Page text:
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Looking back: Women thrown from buggy, chestmobile unit in town and newspaper explores why Teton Dam burst

Looking Back

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IDAHO FALLS — EastIdahoNews.com is looking back at what life was like during the week of June 6 to June 12 in east Idaho history.

1900-1925

ASHTON — Two women were hurt after being thrown off their horse and buggy, according to a June 12, 1913, article in the Ashton Enterprise.

Mrs. Fred Wilkie and Mrs. Olaf Larsen were on their way to the cemetery when “the team became frightened and started to run at a good speed.”

Both women “took hold of the lines” to keep the horses on the road. They had them “almost under control” when a line broke, and the horses turned the buggy over, throwing Wilkie and Larsen out.

The buggy ran over Wilkie’s ankle and cracked a bone just above the ankle. One of her fingers was broken in the accident, and her body was “badly bruised otherwise.” Larsen suffered a broken rib on the right side, “a wrenched back” and internal injuries.

“She was quite serious for a few days, but her condition now is improving,” the paper pointed out.

The Wilkie children, who were also in the buggy, walked away with only bruises and scratches.

1926-1950

SALMON — “Death and booze” were helping “support Idaho schools,” according to the Salmon Recorder Herald’s June 10, 1936, publication.

The local paper said death and alcohol helped pay the bills for Idaho’s annual $12,000,000 educational program.

“Under a law that has been on the statute books 11 years, the Idaho public school endowment fund has been enriched $63,997 through the death of persons who left no wills and no known heirs,” the article stated.

It added, “Under another law, the state liquor control act of 1935, the public school income fund receives upwards of $100,000 annually from liquor store profits.”

The sources of revenue combined with receipts from sales and certain taxes, store licenses and state and country ad valorem levies to “maintain the common schools and institutions of higher learning.” The paper said 120,000 students annually attend the schools.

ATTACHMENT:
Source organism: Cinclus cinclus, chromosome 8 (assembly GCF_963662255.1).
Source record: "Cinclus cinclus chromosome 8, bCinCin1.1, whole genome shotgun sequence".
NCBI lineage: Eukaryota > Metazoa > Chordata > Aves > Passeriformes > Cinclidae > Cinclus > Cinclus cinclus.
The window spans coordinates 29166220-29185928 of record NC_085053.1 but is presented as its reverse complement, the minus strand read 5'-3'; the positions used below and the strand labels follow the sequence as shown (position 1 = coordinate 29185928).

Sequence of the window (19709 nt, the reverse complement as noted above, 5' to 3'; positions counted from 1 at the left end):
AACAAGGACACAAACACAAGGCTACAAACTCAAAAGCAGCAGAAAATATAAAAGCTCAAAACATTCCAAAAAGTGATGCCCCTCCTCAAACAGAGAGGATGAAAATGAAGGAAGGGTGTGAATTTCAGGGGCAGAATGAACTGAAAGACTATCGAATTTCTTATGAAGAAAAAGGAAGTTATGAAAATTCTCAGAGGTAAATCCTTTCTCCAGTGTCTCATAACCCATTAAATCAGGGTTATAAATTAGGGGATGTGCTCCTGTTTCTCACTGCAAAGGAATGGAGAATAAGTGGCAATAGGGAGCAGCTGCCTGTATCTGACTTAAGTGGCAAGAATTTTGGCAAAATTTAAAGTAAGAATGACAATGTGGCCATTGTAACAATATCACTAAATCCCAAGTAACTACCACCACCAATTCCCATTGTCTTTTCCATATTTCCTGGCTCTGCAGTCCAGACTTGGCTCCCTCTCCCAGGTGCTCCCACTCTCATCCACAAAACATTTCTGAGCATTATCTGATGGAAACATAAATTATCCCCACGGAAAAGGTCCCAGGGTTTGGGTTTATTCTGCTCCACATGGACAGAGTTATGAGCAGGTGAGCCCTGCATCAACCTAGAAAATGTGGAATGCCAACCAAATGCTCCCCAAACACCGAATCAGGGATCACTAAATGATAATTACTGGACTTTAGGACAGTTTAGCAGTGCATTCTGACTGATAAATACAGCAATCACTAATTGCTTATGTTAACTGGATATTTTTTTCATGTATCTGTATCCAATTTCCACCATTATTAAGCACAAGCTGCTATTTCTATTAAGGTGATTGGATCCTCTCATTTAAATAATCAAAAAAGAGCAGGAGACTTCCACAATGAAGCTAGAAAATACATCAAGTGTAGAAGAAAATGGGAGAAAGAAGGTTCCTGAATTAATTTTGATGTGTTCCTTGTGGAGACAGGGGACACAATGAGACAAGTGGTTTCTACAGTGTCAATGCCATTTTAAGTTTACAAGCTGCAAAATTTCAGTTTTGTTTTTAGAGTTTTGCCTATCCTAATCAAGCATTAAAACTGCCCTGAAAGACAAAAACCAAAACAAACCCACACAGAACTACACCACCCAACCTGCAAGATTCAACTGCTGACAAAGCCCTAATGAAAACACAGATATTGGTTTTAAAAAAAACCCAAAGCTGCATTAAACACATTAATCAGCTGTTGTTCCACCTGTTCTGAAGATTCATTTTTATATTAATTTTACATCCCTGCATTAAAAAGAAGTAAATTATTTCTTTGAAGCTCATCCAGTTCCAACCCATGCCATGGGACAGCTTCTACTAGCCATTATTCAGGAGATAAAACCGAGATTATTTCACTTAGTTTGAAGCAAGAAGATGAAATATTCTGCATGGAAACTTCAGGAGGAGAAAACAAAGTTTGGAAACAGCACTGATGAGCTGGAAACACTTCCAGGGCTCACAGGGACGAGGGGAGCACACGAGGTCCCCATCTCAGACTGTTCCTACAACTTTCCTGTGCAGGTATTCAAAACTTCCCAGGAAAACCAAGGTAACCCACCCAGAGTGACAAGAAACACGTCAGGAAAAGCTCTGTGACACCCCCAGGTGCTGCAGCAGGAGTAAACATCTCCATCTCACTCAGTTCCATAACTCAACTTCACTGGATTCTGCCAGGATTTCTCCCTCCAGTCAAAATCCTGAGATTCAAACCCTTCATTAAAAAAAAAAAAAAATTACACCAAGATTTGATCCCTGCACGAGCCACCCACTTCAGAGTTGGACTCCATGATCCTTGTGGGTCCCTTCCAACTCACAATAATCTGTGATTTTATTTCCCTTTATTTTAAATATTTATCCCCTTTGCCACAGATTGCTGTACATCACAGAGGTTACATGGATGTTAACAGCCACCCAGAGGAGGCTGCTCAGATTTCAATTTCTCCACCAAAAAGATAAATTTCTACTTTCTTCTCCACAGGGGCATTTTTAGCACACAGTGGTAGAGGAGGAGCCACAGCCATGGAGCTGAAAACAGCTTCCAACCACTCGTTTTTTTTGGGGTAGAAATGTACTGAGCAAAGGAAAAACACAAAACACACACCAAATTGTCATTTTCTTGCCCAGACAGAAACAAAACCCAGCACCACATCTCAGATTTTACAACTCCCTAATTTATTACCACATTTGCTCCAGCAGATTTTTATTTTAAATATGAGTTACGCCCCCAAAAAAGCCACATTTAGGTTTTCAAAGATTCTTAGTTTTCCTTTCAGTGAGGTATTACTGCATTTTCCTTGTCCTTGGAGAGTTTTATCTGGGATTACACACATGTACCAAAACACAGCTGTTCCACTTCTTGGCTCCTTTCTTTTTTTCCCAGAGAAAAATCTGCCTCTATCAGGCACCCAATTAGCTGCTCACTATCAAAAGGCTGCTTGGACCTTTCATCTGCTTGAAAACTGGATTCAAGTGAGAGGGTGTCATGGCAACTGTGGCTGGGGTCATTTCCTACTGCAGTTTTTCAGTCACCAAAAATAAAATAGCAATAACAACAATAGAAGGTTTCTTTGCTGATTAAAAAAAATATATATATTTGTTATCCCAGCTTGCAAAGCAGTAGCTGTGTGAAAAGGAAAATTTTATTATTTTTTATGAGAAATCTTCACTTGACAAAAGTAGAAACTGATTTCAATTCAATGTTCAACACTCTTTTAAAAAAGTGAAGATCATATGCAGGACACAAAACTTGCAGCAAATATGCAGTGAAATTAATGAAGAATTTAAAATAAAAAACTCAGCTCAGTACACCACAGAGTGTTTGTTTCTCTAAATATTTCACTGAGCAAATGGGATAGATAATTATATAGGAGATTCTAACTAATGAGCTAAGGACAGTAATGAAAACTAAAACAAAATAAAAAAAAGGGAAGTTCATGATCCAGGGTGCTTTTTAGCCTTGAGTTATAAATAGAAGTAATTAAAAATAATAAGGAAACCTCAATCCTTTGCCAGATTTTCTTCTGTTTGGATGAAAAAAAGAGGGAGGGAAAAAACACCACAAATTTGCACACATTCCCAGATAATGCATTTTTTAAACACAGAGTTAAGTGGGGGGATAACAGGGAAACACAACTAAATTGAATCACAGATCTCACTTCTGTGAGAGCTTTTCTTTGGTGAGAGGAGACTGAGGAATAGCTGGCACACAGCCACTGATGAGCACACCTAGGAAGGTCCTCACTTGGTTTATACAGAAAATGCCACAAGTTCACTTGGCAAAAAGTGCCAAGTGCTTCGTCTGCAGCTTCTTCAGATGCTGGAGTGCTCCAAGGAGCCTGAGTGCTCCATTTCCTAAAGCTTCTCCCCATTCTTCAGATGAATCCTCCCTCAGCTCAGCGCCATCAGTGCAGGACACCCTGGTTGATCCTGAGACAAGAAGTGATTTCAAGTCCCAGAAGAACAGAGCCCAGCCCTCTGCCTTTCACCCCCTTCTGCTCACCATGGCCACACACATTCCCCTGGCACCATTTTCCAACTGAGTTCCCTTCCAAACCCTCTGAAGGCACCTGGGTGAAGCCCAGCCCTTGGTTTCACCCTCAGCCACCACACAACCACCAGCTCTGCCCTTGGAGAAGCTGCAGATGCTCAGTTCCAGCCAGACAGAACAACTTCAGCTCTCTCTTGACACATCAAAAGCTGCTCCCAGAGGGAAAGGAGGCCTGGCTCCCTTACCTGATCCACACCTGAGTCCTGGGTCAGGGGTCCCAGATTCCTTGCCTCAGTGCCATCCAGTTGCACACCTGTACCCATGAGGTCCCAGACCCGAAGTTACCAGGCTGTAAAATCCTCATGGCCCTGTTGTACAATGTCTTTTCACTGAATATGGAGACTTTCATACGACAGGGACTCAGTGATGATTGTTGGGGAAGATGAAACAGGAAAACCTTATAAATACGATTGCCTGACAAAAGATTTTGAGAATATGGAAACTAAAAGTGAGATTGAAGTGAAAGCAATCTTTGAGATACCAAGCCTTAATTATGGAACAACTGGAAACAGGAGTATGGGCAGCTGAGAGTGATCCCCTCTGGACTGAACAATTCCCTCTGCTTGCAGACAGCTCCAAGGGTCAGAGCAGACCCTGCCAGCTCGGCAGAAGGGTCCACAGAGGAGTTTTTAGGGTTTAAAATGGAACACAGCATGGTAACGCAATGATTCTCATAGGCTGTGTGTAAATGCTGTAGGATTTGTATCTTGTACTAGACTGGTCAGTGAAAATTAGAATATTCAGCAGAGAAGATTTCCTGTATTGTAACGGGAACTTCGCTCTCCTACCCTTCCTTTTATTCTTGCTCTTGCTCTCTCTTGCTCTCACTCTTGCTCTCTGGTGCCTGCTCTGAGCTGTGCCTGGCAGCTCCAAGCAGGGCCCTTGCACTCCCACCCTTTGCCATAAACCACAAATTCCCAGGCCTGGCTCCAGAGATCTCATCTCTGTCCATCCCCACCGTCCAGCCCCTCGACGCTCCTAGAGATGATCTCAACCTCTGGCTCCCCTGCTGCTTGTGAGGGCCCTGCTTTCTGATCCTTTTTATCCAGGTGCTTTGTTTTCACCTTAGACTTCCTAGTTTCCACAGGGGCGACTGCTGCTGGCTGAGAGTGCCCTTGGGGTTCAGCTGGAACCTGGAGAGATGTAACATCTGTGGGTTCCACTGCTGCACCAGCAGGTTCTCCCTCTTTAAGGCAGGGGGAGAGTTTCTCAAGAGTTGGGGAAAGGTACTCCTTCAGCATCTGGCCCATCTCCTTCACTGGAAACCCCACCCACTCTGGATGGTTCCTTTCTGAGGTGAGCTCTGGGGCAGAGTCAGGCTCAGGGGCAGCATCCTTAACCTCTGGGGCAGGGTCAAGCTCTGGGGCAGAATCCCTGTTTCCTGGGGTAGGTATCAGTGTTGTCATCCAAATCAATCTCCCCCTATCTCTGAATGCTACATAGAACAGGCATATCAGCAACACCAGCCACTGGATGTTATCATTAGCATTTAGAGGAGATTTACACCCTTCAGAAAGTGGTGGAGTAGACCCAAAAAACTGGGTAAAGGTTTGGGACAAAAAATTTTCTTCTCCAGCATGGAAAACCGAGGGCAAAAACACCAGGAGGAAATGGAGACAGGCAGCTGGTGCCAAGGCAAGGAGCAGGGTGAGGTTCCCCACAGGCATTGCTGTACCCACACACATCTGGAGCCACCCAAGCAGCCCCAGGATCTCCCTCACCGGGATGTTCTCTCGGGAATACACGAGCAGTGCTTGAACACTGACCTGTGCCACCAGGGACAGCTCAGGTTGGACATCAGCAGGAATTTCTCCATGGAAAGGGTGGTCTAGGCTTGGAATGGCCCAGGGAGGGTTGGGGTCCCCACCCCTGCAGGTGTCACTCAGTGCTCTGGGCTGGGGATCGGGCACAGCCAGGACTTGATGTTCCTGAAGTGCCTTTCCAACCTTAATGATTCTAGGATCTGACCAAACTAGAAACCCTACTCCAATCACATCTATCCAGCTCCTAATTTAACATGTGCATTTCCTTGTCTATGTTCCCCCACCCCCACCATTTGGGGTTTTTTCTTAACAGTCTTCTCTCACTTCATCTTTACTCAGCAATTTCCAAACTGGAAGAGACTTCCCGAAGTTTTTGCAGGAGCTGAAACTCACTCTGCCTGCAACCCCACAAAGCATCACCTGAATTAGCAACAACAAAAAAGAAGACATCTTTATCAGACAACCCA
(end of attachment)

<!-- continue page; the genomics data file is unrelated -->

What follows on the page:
The week the article was published, $6,880 was transferred to the public school endowment fund under the law that estates of those without known relatives or wills should go to the state after being settled by the courts. After the county’s transfer to the state had been on record for 16 months, the transfer of money to the endowment fund could take place.

1951-1975

PRESTON — A chest X-ray unit was going to be available in Preston and its surrounding areas for a select number of days.

The Preston Citizen announced on June 11, 1953, a “chestmobile unit” would be in town for one week. The “mass chest X-ray program” was part of state and national campaigns to detect the presence of tuberculosis in people.

“The X-ray is free to everyone, and you are urged to take advantage of the opportunity to be sure you are safe from the disease which more than 500,000 people in this country have today,” the Preston Citizen explained. “However, it is said that less than half this number are aware of their infection.”

The paper said the other quarter million are “walking, working, moving freely about — perhaps spreading germs to other people.”

1976-2000

REXBURG — An article in the Idaho State Journal on June 6, 1976, explored why the Teton Dam gave way the previous day.

The team that participated in designing the Teton Dam, a few miles northeast of Rexburg, was making an on-site inspection to determine why the structure failed, Federal Bureau of Reclamation regional planning officer John Mangan of Boise said.

“The plans were developed in Denver, and the designs drawn in Denver. We participated in the work,” said Mangan, who added he knew of no problems in materials or substitutions in materials. “All material was of local origin.”

Mangan was asked to comment on a geologist’s theory that the end of the dam might not have been pinned properly to bedrock. Mangan said he knew of no particular construction problems.

“I don’t think anchoring is the problem,” he added. “I don’t think the story it let go first at the top is accurate, either.”

Lee Rowe, vice president for heavy construction for Klewit and Sons, said he didn’t have “enough background to make any comment on responsibility.”

“The dam was built in accordance with plans and specifications of the Bureau of Reclamation,” Rowe stated.

“We’ll have a lot of meetings with our staff Sunday,” Mangan said. “Most of them were out on the golf course or out of touch today.”

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